FAA refused to act after warning about balloon oversight

Ready, set, fire! Crews light up the air balloons (KXAN Photo/ Natalie Ferrari)

AUSTIN (KXAN) — More than two years after a letter from the National Transportation Safety Board urging closer oversight of balloon tour operators, the Federal Aviation Administration has yet to act.

The NTSB first sent the letter to the FAA in April 2014. It urged the administration to expand oversight of commercial balloon operators carrying passengers.

It took more than a year and a half for the FAA to respond to the letter. When the administration responded, it decided it would not be making changes.

“…would not result in a significantly higher level of operational safety,” the FAA Administrator Michael P. Huerta responded.

The response also noted that the regulation the NTSB recommended expanding for balloons was primarily meant for drug testing and that “Airmen operating under this part do not undergo additional FAA check rides/surveillance common to air carrier operations.”

“Since the amount of ballooning is so low, the FAA believes the risk posed to all pilots and participants is also low given that ballooners understand the risks and general hazards associated with this activity,” the FAA response continued.

Then, this March, the NTSB pushed back.

“We are concerned that, if no action is taken to address this safety issue, we will continue to see such accidents in the future. Since these recommendations were issued in April 2014, an additional 25 balloon accidents have occurred, resulting in four fatalities and 25 serious injuries. We encourage you to reconsider your position,” NTSB officials wrote.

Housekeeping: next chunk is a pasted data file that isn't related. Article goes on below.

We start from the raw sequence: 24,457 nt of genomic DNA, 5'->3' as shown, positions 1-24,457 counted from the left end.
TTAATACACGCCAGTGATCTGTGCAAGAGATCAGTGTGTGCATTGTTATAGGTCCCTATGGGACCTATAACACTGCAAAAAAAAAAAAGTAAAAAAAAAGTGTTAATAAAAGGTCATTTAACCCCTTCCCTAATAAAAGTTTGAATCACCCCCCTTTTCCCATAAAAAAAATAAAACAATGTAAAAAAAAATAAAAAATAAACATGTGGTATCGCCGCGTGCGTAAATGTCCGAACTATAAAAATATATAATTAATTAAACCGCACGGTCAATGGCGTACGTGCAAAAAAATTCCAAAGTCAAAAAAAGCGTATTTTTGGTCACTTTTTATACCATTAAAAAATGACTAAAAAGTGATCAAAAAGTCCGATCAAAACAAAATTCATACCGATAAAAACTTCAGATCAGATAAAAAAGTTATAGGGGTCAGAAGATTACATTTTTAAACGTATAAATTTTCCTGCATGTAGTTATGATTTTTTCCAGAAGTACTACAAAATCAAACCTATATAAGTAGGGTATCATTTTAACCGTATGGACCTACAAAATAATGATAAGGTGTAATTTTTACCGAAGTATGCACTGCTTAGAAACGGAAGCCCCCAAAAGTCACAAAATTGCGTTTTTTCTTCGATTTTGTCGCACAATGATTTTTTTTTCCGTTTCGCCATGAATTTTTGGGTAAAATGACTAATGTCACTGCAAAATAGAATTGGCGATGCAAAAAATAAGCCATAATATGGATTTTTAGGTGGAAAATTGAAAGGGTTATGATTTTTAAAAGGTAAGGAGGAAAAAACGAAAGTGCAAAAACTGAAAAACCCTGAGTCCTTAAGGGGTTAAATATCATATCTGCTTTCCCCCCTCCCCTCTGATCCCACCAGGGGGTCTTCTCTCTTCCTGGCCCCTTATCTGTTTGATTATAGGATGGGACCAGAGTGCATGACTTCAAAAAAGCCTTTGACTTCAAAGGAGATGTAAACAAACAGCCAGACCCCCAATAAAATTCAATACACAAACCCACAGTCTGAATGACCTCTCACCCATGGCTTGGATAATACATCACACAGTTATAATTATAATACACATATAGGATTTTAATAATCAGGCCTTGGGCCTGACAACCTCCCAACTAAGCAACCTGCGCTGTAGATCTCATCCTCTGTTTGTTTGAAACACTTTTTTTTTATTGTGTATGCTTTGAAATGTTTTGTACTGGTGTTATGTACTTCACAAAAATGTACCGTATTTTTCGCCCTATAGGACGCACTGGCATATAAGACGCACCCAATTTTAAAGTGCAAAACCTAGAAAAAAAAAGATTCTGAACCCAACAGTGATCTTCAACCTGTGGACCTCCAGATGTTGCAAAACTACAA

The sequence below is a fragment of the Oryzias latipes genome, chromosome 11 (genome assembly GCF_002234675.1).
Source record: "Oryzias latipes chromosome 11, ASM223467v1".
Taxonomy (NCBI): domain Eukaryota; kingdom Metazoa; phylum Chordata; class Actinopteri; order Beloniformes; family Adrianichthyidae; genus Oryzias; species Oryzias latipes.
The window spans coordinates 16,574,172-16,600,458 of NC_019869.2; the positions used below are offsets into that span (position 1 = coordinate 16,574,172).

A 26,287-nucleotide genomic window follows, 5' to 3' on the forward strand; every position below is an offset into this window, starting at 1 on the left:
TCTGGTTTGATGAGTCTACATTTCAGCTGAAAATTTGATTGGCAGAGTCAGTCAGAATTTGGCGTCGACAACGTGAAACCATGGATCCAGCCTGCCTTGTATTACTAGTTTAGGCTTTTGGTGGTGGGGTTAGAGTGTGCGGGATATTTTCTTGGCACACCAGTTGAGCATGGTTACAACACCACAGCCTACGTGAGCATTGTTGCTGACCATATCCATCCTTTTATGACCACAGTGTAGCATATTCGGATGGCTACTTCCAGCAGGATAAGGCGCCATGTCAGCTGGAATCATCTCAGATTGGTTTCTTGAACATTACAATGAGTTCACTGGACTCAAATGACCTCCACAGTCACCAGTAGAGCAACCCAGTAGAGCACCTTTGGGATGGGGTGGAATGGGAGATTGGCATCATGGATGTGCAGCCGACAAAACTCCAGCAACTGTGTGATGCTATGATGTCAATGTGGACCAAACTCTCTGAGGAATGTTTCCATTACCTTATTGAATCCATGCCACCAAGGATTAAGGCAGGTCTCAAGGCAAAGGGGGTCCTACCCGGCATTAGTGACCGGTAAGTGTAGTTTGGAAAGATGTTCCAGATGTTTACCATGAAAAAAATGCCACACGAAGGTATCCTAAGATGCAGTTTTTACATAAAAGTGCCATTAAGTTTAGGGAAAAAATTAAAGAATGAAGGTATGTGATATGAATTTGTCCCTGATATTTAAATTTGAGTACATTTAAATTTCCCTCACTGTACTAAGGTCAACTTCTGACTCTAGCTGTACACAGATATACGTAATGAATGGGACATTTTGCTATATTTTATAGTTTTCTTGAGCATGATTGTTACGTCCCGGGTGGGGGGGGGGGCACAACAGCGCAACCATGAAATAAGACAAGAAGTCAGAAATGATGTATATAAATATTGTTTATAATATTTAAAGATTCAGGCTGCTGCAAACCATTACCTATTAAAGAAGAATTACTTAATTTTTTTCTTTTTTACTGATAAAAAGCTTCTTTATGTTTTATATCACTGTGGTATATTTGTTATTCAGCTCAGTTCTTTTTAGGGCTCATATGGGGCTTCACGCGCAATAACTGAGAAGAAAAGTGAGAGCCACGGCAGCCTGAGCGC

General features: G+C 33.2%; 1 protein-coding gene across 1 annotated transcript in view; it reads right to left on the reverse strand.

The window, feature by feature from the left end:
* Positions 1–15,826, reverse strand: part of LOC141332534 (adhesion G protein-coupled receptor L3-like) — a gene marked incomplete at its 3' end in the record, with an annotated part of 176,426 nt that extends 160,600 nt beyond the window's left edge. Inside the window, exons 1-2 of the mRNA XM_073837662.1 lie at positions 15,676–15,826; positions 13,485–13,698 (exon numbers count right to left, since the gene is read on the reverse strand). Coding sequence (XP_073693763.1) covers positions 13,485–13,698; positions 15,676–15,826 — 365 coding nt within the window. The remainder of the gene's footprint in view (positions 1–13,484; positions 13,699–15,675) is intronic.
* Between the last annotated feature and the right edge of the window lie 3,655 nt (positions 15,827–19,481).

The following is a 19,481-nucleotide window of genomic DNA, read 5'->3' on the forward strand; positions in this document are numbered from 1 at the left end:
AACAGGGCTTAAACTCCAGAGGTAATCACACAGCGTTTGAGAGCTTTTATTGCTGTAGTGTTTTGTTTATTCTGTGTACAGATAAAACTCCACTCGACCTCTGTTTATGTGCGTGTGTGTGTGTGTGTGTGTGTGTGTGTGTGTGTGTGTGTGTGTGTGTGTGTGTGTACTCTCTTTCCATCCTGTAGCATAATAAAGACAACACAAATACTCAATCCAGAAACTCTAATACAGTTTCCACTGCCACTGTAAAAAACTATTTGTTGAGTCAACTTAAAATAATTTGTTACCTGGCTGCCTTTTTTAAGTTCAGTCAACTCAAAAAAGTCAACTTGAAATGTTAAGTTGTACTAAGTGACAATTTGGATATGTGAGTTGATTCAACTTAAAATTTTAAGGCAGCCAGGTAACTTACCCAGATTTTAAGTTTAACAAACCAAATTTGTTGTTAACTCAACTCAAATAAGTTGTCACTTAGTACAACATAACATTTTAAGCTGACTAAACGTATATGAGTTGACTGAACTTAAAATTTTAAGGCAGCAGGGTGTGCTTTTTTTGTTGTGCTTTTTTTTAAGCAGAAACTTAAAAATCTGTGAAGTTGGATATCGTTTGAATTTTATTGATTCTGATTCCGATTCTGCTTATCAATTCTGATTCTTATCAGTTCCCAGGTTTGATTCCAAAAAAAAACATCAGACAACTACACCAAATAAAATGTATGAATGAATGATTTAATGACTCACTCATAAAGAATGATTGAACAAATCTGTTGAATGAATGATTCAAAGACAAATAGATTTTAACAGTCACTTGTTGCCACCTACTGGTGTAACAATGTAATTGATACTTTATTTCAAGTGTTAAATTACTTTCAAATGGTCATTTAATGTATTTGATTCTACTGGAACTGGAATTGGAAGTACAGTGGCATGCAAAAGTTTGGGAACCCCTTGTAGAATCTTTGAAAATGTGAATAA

During Monday’s briefing on the Lockhart balloon crash, NTSB Board Member Robert Sumwalt brought up the discussion again about the FAA’s ruling.

“That goes back to issue of oversight of commercial balloon operators. Should they be held to different standard than someone who is flying an airplane for hire or air tour operations or a helicopter?” asked Sumwalt. “We do see this discontinuity, this disparity and the level of oversight in requirements. We do not feel that the FAA response to our oversight recommendations was acceptable.”

The NTSB website lists no further response from the FAA.

Balloon Crashes in Texas

In the past 20 years, there have been 11 recorded balloon accidents, none resulting in fatalities, in Texas. While a preliminary report can come faster, the complete investigations took the agency an average of seven months to close. None of those were sooner than three months.

The last time we had a fatal balloon accident in Texas was in 1992 in Mesquite when two people died. It took investigators 13 months to close that case.

Before that, a deadly balloon accident in Houston in 1989, killed two people. In that case, it took the agency a full three years to finish its full investigation

 

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